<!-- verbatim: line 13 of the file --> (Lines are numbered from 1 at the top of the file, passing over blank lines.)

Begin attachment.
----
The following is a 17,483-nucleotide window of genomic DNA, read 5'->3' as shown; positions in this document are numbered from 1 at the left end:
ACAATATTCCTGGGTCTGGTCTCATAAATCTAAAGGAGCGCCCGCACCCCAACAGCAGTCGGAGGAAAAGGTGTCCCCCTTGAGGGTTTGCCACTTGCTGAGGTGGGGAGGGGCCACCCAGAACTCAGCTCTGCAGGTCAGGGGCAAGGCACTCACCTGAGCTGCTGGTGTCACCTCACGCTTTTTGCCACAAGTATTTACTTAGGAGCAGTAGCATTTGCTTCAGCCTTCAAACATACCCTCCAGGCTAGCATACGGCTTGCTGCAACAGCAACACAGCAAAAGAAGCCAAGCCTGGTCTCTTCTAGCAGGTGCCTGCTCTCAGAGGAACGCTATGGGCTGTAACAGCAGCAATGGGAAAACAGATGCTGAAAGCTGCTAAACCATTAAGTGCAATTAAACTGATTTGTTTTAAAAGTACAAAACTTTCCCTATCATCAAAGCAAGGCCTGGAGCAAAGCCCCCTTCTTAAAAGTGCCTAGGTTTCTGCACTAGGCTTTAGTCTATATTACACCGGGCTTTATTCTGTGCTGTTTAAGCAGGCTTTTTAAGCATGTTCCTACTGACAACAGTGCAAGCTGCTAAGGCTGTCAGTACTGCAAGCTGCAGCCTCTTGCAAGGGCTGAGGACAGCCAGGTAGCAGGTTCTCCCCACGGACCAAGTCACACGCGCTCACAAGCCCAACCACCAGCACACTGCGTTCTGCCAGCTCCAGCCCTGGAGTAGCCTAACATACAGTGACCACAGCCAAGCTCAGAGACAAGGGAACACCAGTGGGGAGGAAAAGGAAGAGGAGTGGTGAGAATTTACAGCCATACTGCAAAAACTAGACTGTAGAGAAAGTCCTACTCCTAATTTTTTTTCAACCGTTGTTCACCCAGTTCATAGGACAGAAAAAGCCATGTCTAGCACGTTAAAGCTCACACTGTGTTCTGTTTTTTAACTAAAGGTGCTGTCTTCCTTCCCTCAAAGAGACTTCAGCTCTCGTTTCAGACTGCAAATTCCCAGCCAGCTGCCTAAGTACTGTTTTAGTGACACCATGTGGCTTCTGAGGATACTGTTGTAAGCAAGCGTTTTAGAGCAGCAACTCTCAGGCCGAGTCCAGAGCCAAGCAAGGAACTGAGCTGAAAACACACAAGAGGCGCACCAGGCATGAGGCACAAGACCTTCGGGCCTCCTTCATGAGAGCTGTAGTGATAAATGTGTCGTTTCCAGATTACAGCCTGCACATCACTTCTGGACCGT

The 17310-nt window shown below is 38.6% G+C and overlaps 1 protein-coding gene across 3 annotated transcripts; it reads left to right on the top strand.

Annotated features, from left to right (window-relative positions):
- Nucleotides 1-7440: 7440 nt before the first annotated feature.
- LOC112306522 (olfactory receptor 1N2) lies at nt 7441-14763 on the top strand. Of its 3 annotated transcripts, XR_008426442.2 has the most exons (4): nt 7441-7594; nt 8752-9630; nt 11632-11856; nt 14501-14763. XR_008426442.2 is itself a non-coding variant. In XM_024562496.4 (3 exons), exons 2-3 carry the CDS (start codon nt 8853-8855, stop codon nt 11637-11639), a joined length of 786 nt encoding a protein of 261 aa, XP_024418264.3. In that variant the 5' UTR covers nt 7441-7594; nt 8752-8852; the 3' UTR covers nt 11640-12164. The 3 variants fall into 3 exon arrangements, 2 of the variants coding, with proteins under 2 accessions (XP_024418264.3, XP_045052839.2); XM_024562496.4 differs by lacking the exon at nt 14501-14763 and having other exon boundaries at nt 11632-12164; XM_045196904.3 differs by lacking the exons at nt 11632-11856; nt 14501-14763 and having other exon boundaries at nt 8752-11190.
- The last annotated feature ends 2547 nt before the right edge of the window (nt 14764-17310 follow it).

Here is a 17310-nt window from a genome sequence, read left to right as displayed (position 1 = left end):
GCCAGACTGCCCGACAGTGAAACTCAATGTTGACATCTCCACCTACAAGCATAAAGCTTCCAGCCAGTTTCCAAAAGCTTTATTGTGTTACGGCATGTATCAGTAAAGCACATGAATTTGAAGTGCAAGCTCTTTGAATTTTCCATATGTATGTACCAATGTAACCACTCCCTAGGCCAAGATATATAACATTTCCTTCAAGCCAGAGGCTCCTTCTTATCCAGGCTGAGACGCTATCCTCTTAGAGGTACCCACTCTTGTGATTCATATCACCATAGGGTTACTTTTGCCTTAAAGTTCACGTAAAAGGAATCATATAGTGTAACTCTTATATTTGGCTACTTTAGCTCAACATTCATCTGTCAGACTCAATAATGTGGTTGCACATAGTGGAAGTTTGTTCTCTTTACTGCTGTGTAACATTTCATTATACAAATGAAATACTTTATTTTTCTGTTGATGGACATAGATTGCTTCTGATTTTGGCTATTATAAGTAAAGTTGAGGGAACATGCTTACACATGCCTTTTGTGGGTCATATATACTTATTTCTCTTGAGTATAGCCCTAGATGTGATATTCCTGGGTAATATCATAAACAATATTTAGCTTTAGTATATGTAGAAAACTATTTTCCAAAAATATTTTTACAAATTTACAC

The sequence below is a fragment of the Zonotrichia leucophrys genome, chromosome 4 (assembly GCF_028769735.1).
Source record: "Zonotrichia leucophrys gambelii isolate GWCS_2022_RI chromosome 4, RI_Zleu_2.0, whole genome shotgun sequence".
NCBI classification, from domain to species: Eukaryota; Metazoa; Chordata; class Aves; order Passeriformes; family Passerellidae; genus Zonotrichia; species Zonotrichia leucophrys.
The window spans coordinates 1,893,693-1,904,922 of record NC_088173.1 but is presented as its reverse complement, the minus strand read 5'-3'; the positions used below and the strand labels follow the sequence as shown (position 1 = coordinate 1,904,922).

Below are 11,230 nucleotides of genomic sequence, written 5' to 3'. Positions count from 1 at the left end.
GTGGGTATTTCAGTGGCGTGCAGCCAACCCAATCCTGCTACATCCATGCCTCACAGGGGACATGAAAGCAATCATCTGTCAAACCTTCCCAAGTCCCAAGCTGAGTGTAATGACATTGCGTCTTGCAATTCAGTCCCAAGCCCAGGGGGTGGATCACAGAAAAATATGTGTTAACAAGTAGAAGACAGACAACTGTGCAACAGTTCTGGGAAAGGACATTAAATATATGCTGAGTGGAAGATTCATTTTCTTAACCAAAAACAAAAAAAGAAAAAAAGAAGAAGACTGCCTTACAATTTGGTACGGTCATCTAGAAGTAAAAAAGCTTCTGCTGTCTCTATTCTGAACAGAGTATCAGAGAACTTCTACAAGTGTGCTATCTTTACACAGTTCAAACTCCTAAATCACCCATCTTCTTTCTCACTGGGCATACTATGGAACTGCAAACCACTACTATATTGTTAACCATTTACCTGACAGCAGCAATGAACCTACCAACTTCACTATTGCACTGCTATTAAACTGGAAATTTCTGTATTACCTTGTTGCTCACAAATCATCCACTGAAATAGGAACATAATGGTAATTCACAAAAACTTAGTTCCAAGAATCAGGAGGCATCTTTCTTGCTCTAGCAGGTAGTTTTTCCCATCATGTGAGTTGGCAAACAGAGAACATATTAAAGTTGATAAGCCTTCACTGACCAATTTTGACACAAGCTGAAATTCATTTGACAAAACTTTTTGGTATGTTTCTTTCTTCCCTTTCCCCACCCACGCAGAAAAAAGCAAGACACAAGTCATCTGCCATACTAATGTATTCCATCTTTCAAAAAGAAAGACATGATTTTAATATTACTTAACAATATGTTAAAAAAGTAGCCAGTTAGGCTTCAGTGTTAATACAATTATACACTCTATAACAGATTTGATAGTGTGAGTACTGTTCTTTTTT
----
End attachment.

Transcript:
The window spans coordinates 1,893,693-1,904,922 of record NC_088173.1 but is presented as its reverse complement, the minus strand read 5'-3'; the positions used below and the strand labels follow the sequence as shown (position 1 = coordinate 1,904,922).